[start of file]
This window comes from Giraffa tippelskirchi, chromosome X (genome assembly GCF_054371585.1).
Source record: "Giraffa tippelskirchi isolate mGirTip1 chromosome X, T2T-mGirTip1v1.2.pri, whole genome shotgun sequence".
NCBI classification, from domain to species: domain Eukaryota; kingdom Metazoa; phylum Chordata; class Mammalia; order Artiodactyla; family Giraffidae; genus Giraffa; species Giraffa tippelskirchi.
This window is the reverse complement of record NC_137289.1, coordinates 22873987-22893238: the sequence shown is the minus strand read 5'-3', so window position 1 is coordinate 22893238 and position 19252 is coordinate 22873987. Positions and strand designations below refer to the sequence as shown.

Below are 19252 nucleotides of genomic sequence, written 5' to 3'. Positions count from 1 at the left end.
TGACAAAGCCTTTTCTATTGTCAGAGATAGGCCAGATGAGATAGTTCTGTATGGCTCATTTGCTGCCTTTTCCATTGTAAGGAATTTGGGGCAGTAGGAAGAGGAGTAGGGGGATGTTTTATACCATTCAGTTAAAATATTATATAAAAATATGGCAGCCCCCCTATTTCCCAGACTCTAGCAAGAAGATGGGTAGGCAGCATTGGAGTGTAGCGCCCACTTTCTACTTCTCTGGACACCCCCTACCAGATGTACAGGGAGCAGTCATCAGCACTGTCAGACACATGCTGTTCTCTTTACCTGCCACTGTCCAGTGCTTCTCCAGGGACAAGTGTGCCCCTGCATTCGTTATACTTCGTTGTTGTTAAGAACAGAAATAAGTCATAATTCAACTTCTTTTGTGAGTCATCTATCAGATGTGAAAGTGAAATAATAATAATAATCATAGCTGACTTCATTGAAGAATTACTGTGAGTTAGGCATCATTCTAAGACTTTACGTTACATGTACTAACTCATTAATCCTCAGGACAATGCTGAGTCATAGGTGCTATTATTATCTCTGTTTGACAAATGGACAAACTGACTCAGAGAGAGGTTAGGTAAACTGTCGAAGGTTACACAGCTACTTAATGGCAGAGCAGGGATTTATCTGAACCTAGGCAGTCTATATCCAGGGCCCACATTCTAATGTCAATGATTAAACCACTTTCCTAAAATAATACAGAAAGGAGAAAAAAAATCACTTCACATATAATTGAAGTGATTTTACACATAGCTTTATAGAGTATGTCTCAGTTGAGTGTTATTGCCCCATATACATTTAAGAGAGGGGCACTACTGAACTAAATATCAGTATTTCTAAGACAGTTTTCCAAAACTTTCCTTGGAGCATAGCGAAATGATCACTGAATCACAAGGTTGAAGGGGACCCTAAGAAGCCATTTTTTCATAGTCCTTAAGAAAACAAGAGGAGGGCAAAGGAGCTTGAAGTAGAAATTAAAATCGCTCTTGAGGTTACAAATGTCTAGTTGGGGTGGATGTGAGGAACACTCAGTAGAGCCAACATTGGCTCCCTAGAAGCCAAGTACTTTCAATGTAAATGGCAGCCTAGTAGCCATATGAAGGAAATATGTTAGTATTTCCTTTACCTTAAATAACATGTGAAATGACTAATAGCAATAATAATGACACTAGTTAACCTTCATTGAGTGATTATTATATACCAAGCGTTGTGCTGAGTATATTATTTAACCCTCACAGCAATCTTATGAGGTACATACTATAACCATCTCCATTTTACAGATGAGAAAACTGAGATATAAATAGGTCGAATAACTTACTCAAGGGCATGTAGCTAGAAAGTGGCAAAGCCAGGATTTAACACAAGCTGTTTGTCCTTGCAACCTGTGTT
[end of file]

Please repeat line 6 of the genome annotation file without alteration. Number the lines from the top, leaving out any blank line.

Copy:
TGACAAAGCCTTTTCTATTGTCAGAGATAGGCCAGATGAGATAGTTCTGTATGGCTCATTTGCTGCCTTTTCCATTGTAAGGAATTTGGGGCAGTAGGAAGAGGAGTAGGGGGATGTTTTATACCATTCAGTTAAAATATTATATAAAAATATGGCAGCCCCCCTATTTCCCAGACTCTAGCAAGAAGATGGGTAGGCAGCATTGGAGTGTAGCGCCCACTTTCTACTTCTCTGGACACCCCCTACCAGATGTACAGGGAGCAGTCATCAGCACTGTCAGACACATGCTGTTCTCTTTACCTGCCACTGTCCAGTGCTTCTCCAGGGACAAGTGTGCCCCTGCATTCGTTATACTTCGTTGTTGTTAAGAACAGAAATAAGTCATAATTCAACTTCTTTTGTGAGTCATCTATCAGATGTGAAAGTGAAATAATAATAATAATCATAGCTGACTTCATTGAAGAATTACTGTGAGTTAGGCATCATTCTAAGACTTTACGTTACATGTACTAACTCATTAATCCTCAGGACAATGCTGAGTCATAGGTGCTATTATTATCTCTGTTTGACAAATGGACAAACTGACTCAGAGAGAGGTTAGGTAAACTGTCGAAGGTTACACAGCTACTTAATGGCAGAGCAGGGATTTATCTGAACCTAGGCAGTCTATATCCAGGGCCCACATTCTAATGTCAATGATTAAACCACTTTCCTAAAATAATACAGAAAGGAGAAAAAAAATCACTTCACATATAATTGAAGTGATTTTACACATAGCTTTATAGAGTATGTCTCAGTTGAGTGTTATTGCCCCATATACATTTAAGAGAGGGGCACTACTGAACTAAATATCAGTATTTCTAAGACAGTTTTCCAAAACTTTCCTTGGAGCATAGCGAAATGATCACTGAATCACAAGGTTGAAGGGGACCCTAAGAAGCCATTTTTTCATAGTCCTTAAGAAAACAAGAGGAGGGCAAAGGAGCTTGAAGTAGAAATTAAAATCGCTCTTGAGGTTACAAATGTCTAGTTGGGGTGGATGTGAGGAACACTCAGTAGAGCCAACATTGGCTCCCTAGAAGCCAAGTACTTTCAATGTAAATGGCAGCCTAGTAGCCATATGAAGGAAATATGTTAGTATTTCCTTTACCTTAAATAACATGTGAAATGACTAATAGCAATAATAATGACACTAGTTAACCTTCATTGAGTGATTATTATATACCAAGCGTTGTGCTGAGTATATTATTTAACCCTCACAGCAATCTTATGAGGTACATACTATAACCATCTCCATTTTACAGATGAGAAAACTGAGATATAAATAGGTCGAATAACTTACTCAAGGGCATGTAGCTAGAAAGTGGCAAAGCCAGGATTTAACACAAGCTGTTTGTCCTTGCAACCTGTGTT